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NCHRP LRD 82 47 that the plaintiffs failed to show that the New York State DOT had actual or constructive notice of a soil slope failure hazard at the time of the 2006 incident, and thus the New York State DOT was not liable.608 Presumably the outcome would have been less favorable to the New York State DOT if the plantiffs had been injured by a rockfall rather than a mudslide, given the New York State DOTâs failure to show that it had performed routine main- tenance to address rockfall concerns. Likewise, if the New York State DOTâs slope rating procedure accounted for soil failure modes (slides) in addition to rock failure modes (falls), the New York State DOT might have been charged with notice of the soil slope failure hazard, subjecting it to liability. Following that reasoning, it is reasonable to question whether State DOTs are exposing themselves to liability by, for example, enhancing their unstable slope management programs to in- clude soil slopes in addition to rock slopes. Similarly, State DOTs may be concerned that they are taking on liability by upgrad- ing their âworst-firstâ unstable slope management programs to geotechnical asset management programs that consider a wider range of mitigation measures instead of just full remediation. Following the logic of Gray, if the State DOTâs existing unstable slope management program does not perform soil slope hazard ratings, or does not consider interim mitigation measures short of full slope remediation, then perhaps the State DOT cannot be charged with notice and can escape liability on that basis. However, a contrary view is that if the technology is avail- able to consider alternate failure modes and alternate mitiga- tion measures, the State DOT could be negligent by failing to upgrade its unstable slope management program to consider a wider range of alternatives. Although State DOTs are not re- quired to implement geotechnical asset management programs, FHWA has recommended that they do so, and plaintiffs may argue that failure to follow FHWAâs recommendation indicates negligence by the State DOT. Merely because the geotechnical asset management program allows the State DOT to consider a wider range of slope mitigation options does not obligate the State DOT to mitigate every unstable slope in its inventory. As long as the State DOT actually uses the geotechnical asset man- agement program to make rational decisions with respect to selecting slope mitigation projects (e.g., based on a benefit-cost analysis and considering limited funding), supplemented with a routine maintenance program at the operational level, the State DOT should be able to demonstrate that it was not negligent and avoid liability for injuries due to slope failure. VI. CONCLUSION State DOTs are generally subject to statutory waivers of gov- ernmental immunity, subjecting the State DOT to potential tort liability when individuals suffer personal injury or property damage as a result of highway slope failures. Although most immunity waivers contain a discretionary function exception, retaining immunity for certain State DOT decisions such as the decision to locate a highway in an area prone to slope failure, the 608 Id. at 1170, 72 N.Y.S.3d at 212. made improvements over the programs used by other State DOTs, such as the Washington State DOTâs inclusion of soil slopes or the New York State DOTâs calculation of total rela- tive risk, discussed in Section II.A. The question naturally arises whether State DOTs can incur liability by failing to adopt im- provements or make upgrades to their unstable slope manage- ment programs. In 2018, in Gray v. State,599 the New York State DOT avoided liability for personal injury to travelers who were seriously in- jured by the âsoil veneer failureâ of a slope included in the New York State DOTâs rock slope rating inventory. The slope in question had previously experienced rockfalls in the 1980s and 1990s, which had resulted in traffic accidents and vehicle dam- age.600 The slope ranked 361st using the New York State DOTâs rock slope rating procedure, with a New York State DOT geolo- gist testifying at trial that âthe slopeâs relevant risk rating indi- cated that it was at less of a risk of slope failure than 360 other slopes in the state.â601 The court observed that, under New York law, the New York State DOTâs âduty to maintain its roadways in a reasonably safe conditionâ extends to âconditions adjacent to the highwayâ such as the slope, and the New York State DOT âmay be found liable where it has actual or constructive notice of a hazardous [or dangerous] condition and fails to take reason- able measures to remedy the danger.â602 There was some ques- tion whether the New York State DOT adequately performed its routine maintenance obligations to guard against rockfall hazards, such as regular inspections or other rockfall mitigation measures.603 However, the slope failure that injured the plaintiffs was a soil veneer failure or âmudslide,â not a rockfall.604 This was not a failure mode that was considered in the New York State DOT rockfall rating procedure. The case went to trial in 2016, nearly 10 years after the ac- cident and more than 7 years after the plaintiffs filed a lawsuit against the New York State DOT. At trial, the New York State DOT geologist testified that âa rock fall inspection would not have provided any information relevant to whether the subject slope was at risk of a potential mudslide.â605 A New York State DOT geotechnical engineer testified that, although the New York State DOT âhad never inspected the subject slope for soil stability,â606 potential rockfall remediation measures that the New York State DOT might have taken such as installing wire mesh on the slope âwould not have reduced the risk of a mudslide.â607 Therefore, the New York Court of Claims ruled, and the Appel- late Division of the New York Supreme Court affirmed in 2018, 599 159 A.D.3d 1166, 72 N.Y.S.3d 208 (2018). 600 Id. at 1168, 72 N.Y.S.3d at 211. 601 Id. at 1170 n.4, 72 N.Y.S.3d at 212 n.4. 602 Id. at 1167, 72 N.Y.S.3d at 210. 603 Id. at 1170, 72 N.Y.S.3d at 212. 604 Id. at 1168, 72 N.Y.S.3d at 211 (explaining that the plaintiffsâ expert witness used the term âsoil veneer failureâ because âmudslideâ was a ânontechnical termâ). 605 Id. at 1170, 72 N.Y.S.3d at 212. 606 Id. 607 Id. at 1169â70, 72 N.Y.S.3d at 212.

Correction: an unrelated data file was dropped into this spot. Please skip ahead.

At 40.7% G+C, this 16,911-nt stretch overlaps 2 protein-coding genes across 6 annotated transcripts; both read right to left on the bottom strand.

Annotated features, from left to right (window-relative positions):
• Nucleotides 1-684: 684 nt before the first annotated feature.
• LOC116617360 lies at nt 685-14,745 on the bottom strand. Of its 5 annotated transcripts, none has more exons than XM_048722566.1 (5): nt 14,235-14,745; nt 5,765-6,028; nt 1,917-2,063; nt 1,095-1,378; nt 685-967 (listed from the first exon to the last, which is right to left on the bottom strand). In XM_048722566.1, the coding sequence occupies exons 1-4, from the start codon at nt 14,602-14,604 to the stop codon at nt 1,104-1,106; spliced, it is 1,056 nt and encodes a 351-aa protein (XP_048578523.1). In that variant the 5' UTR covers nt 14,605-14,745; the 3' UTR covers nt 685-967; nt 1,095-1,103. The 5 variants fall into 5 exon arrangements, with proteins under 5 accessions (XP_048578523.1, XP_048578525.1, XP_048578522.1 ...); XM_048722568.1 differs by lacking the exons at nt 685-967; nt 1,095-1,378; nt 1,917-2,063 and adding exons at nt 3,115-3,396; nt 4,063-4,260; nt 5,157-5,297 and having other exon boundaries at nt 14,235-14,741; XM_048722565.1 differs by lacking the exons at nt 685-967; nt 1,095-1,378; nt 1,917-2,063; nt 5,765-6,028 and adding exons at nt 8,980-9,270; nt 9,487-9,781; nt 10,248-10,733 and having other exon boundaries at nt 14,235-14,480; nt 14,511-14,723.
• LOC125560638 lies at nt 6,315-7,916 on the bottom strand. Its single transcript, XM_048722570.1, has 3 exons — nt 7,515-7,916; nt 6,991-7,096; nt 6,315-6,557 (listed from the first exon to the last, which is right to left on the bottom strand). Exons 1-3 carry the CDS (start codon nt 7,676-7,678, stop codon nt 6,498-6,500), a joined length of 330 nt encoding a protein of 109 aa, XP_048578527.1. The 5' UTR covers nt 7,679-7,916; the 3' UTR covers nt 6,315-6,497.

48 NCHRP LRD 82 rock scaling and installation of protective devices, in order to show that it was not negligent. Courts will consider whether the State DOTâs mitigation activity or inactivity was reasonable and conformed with the State DOTâs duty to maintain the highway in a reasonably safe condition. As unstable slope management programs evolve into geo- technical asset management programs, they can help State DOTs consider a range of mitigation measures, and help make deci- sions regarding allocation of slope maintenance resources. Al- though maintenance decisions will typically not qualify for the discretionary function exception, evidence that the State DOT used its unstable slope management program to ade quately bal- ance the risks and advantages of potential slope hazard mitiga- tion measures will help the State DOT demonstrate that it was not negligent, and ultimately avoid liability on that basis. On the other hand, where the State DOT adopts a program to help determine slope hazard mitigation measures, but fails to act on the analysis by undertaking the suggested mitigation measures, that inaction can be used by plaintiffs as evidence of the State DOTâs negligence. Whether used to avoid liability on the basis of discretionary immunity or fulfillment of the duty to maintain highways, unstable slope management programs are only useful to the extent they are actually used by State DOTs to balance the risks and advantages of slope hazard mitigation. State DOT has a recognized duty to maintain the highway in a reasonably safe condition for travel. In tort claims arising from highway slope failure, liability will typically depend on whether the State DOT fulfilled its duty to maintain the highway or was negligent. Unstable slope management programs such as the Rockfall Hazard Rating System used by a number of State DOTs can be useful tools to reduce liability for slope failures. They pro- vide a framework for State DOTs to identify hazardous high- way slopes most in need of remediation, supporting decision- making regarding allocation of limited resources for capital improvements. These programs will become more useful over time as they evolve into geotechnical asset management pro- grams, allow ing State DOTs to consider a range of mitiga- tion measures, accounting for life-cycle maintenance costs, in order to op timally allocate slope maintenance resources across the state highway system to minimize the risk of personal in- jury or property damage due to slope failure. To the extent that unstable slope management programs help State DOTs avoid catastrophic slope failures, they certainly reduce the State DOTâs liability. However, all highway slope failures cannot be prevented. When there is personal injury or property damage due to high- way slope failure despite the use of an unstable slope manage- ment program, the State DOTâs use of the program can still play a role in reducing its liability. State DOTs can typically take advantage of the discretionary function exception for decisions grounded in social, economic, and political policy, which in- volve a conscious balancing of risks and advantages of various alternatives. Selecting slope remediation projects given lim- ited resources is the type of decision that is generally under- stood to be within the State DOTâs discretion, warranting im- munity. Unstable slope management programs, like Statewide Transportation Improvement Programs, provide a rational decision-making framework to assist State DOTs in selecting highway improvement projects (in this case, slope remediation projects), demonstrating that the State DOT actually exercised its discretion. However, State DOTs should not presume that the adoption of an unstable slope management program will absolve them from liability in tort for highway slope failures. If the State DOT does not actually use the unstable slope management program to make decisions regarding slope remediation (e.g., when the State DOT fails to remediate slopes with the highest hazard rat- ings), it may be unable to demonstrate that it exercised its dis- cretion. Furthermore, even though the State DOT may be enti- tled to discretionary immunity for its decision not to remediate the slope, the State DOT still must demonstrate that it fulfilled its duty to maintain the highway in a reasonably safe condition. The State DOT will need to demonstrate that it performed rou- tine maintenance at hazardous slopes, such as regular inspec- tion and debris removal, which is generally understood not to qualify for the discretionary function exception. Depending on the facts, the State DOT may need to demonstrate that it con- sidered and undertook additional mitigation measures, such as